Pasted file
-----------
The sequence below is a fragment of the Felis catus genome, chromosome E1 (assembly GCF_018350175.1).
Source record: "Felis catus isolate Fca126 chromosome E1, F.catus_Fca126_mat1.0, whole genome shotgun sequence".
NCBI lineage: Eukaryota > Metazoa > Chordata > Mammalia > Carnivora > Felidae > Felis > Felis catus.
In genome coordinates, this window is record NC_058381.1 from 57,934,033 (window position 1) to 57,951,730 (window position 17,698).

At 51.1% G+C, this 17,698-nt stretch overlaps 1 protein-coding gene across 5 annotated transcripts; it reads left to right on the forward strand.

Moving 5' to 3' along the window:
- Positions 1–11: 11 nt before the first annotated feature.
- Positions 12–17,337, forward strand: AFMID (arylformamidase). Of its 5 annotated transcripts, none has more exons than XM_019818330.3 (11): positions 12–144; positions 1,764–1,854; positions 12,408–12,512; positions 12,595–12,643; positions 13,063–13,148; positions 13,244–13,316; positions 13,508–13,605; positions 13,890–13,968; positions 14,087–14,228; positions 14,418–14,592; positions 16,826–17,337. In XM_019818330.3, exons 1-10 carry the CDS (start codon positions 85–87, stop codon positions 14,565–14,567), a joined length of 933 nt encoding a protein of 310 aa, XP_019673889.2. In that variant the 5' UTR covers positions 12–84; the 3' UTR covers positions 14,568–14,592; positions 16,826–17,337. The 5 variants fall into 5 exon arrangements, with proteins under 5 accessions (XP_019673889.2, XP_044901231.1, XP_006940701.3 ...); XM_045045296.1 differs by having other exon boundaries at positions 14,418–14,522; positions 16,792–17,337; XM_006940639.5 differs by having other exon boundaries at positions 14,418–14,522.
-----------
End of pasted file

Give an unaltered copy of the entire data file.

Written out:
The sequence below is a fragment of the Felis catus genome, chromosome E1 (assembly GCF_018350175.1).
Source record: "Felis catus isolate Fca126 chromosome E1, F.catus_Fca126_mat1.0, whole genome shotgun sequence".
NCBI lineage: Eukaryota > Metazoa > Chordata > Mammalia > Carnivora > Felidae > Felis > Felis catus.
In genome coordinates, this window is record NC_058381.1 from 57,934,033 (window position 1) to 57,951,730 (window position 17,698).

At 51.1% G+C, this 17,698-nt stretch overlaps 1 protein-coding gene across 5 annotated transcripts; it reads left to right on the forward strand.

Moving 5' to 3' along the window:
- Positions 1–11: 11 nt before the first annotated feature.
- Positions 12–17,337, forward strand: AFMID (arylformamidase). Of its 5 annotated transcripts, none has more exons than XM_019818330.3 (11): positions 12–144; positions 1,764–1,854; positions 12,408–12,512; positions 12,595–12,643; positions 13,063–13,148; positions 13,244–13,316; positions 13,508–13,605; positions 13,890–13,968; positions 14,087–14,228; positions 14,418–14,592; positions 16,826–17,337. In XM_019818330.3, exons 1-10 carry the CDS (start codon positions 85–87, stop codon positions 14,565–14,567), a joined length of 933 nt encoding a protein of 310 aa, XP_019673889.2. In that variant the 5' UTR covers positions 12–84; the 3' UTR covers positions 14,568–14,592; positions 16,826–17,337. The 5 variants fall into 5 exon arrangements, with proteins under 5 accessions (XP_019673889.2, XP_044901231.1, XP_006940701.3 ...); XM_045045296.1 differs by having other exon boundaries at positions 14,418–14,522; positions 16,792–17,337; XM_006940639.5 differs by having other exon boundaries at positions 14,418–14,522.